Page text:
On a clear day the view from Pen y Gadair, the summit of Cadair Idris is breathtakingly beautiful with the landscape and coast stretching before you like a map. However, it is sometimes wreathed in cloud and walkers should be sure to pack warm clothes for the top which can be many degrees colder than the start of your walk. Close to the summit cairn is a shelter which is maintained by the Snowdonia National Park Warden Service,
There are four main routes to the top with varying steepness and difficulty and whichever you choose, be prepared for wet weather unless you are really sure of a dry forecast, make sure you are wearing comfortable, rugged footwear and don’t forget to pack some food and drink. Extra care must be taken when looking for the way back down. If you take the wrong path, you could end up on the other side of the ridge, many miles from your starting point.
Starting about two miles west of Dolgellau from the southern shore of Llyn Gwernan, this is the most direct route up the mountain at just 2.5 miles, but involves climbing 1000ft up a very badly eroded scree slope, which can be dangerous and challenging, and is best avoided unless you are a very experienced and confident climber.
The start of the Pony Path is a little further westward along the road from Foxes Path, at Ty-Nant. Used in the past by traders with ponies, this is considered the least arduous way up the mountain. It’ll take 5 – 6 hours up and down, being a little over 3 miles to the summit on a well-marked fairly straightforward path with stunningly lovely views.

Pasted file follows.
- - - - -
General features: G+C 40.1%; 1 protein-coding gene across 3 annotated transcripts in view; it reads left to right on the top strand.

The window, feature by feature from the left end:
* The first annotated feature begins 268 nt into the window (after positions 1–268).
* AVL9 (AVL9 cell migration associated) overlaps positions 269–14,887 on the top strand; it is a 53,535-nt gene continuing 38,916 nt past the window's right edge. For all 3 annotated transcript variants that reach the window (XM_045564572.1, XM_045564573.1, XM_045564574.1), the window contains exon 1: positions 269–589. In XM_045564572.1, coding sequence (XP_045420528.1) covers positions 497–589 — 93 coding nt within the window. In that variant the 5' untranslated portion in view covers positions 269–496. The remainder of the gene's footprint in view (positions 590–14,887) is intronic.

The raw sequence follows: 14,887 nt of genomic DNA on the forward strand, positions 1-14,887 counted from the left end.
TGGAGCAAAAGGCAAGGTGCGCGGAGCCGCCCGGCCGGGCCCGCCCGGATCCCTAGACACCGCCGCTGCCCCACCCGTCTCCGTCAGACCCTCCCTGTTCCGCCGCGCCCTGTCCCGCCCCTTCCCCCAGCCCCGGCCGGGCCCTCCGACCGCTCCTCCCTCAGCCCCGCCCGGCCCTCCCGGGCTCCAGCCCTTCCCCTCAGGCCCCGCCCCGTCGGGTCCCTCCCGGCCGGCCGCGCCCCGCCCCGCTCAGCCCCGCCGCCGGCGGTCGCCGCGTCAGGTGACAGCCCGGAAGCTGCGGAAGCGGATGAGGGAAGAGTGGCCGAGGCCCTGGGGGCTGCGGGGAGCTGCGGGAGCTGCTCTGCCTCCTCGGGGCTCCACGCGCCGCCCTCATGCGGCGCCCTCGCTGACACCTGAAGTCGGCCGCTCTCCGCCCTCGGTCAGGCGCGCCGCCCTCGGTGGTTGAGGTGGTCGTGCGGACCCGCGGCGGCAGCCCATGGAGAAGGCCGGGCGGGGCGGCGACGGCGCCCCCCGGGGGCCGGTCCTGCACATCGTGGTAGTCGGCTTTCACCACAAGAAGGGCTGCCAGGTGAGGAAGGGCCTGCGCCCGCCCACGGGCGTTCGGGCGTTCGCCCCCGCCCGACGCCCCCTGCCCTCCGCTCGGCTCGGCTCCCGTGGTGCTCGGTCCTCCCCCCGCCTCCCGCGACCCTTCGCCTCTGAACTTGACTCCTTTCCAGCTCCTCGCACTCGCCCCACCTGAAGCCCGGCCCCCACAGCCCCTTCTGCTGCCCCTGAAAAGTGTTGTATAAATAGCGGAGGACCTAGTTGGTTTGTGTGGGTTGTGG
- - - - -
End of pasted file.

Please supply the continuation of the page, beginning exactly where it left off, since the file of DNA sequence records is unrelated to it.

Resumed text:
At less than 3 miles each way, this path also will take around 5 – 6 hours. It starts at a car park just as you turn onto the B4405 from the A487 and after walking through some ancient woodland you pass Ty Te Cadair Tea Room and the Cadair Idris Visitor Centre, before heading up the many steps which begin the uphill climb. Although it is considered the shortest safe path, it also involves the greatest ascent and is quite hard-going for less experienced walkers. A natural stop off point is the gorgeous glacial lake, Llyn Cae which is about half way. Here you can pause to appreciate the glorious view, have a bite to eat and contemplate the walk up to the summit, Pen y Gadair. Or you may decide the lake is far enough, and head back down the mountain in time to catch Ty Te Cadair Tea Room, a welcome stop before or after a walk.
Llanfihangel y Pennant Path
This is the easiest of the footpaths up Cadair Idris, but it is a long trek of 5 miles each way needing at least 7 hours to complete. It starts at the hamlet of Llanfihangel y Pennant. Follow the brown signs for Castell-y-Bere from the centre of Abergynolwyn, off the B4405. Pass the parking for Castell-y-Bere on your left and continue along the minor road until you reach the small hamlet of Llanfihangel y Pennant, where you’ll find a car park on your right opposite a church. The path begins gently, then becomes a long continuous ascent leading to a steep final climb. You’ll be rewarded with gorgeous views of Castell y Bere and the Mawddach Estuary.
There are also a few less popular walks up Cadair Idris:
- Craig Cwm Amarch from Llanfihangell y Pennant
- Pony Path from Llanfihangell y Pennant – A Long, meandering walk that’s described as part of a walk from Machynlleth to Barmouth.
- Mynydd Moel from Minffordd – Described in descent, but a viable ascent as well.
- Cadair Idris from Dolgellau – Via Gau Graig, along the entire mountain.